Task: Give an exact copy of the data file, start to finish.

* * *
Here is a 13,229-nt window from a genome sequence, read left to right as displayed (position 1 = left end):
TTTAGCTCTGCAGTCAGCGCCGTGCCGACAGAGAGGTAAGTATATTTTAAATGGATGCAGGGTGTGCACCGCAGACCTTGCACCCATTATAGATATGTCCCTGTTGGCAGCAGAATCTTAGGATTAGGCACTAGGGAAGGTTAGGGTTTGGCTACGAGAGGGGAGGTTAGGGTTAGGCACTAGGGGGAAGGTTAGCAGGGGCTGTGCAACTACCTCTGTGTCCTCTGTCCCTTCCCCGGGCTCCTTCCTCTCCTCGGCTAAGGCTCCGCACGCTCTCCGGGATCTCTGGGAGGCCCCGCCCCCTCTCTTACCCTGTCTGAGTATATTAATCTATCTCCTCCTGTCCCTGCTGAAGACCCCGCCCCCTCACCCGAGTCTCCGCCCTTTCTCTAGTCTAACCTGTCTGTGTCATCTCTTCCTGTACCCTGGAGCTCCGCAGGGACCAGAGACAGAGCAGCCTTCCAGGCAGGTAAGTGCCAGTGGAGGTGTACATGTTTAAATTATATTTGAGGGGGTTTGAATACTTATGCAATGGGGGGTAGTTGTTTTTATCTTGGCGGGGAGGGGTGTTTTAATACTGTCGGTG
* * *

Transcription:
Here is a 13,229-nt window from a genome sequence, read left to right as displayed (position 1 = left end):
TTTAGCTCTGCAGTCAGCGCCGTGCCGACAGAGAGGTAAGTATATTTTAAATGGATGCAGGGTGTGCACCGCAGACCTTGCACCCATTATAGATATGTCCCTGTTGGCAGCAGAATCTTAGGATTAGGCACTAGGGAAGGTTAGGGTTTGGCTACGAGAGGGGAGGTTAGGGTTAGGCACTAGGGGGAAGGTTAGCAGGGGCTGTGCAACTACCTCTGTGTCCTCTGTCCCTTCCCCGGGCTCCTTCCTCTCCTCGGCTAAGGCTCCGCACGCTCTCCGGGATCTCTGGGAGGCCCCGCCCCCTCTCTTACCCTGTCTGAGTATATTAATCTATCTCCTCCTGTCCCTGCTGAAGACCCCGCCCCCTCACCCGAGTCTCCGCCCTTTCTCTAGTCTAACCTGTCTGTGTCATCTCTTCCTGTACCCTGGAGCTCCGCAGGGACCAGAGACAGAGCAGCCTTCCAGGCAGGTAAGTGCCAGTGGAGGTGTACATGTTTAAATTATATTTGAGGGGGTTTGAATACTTATGCAATGGGGGGTAGTTGTTTTTATCTTGGCGGGGAGGGGTGTTTTAATACTGTCGGTG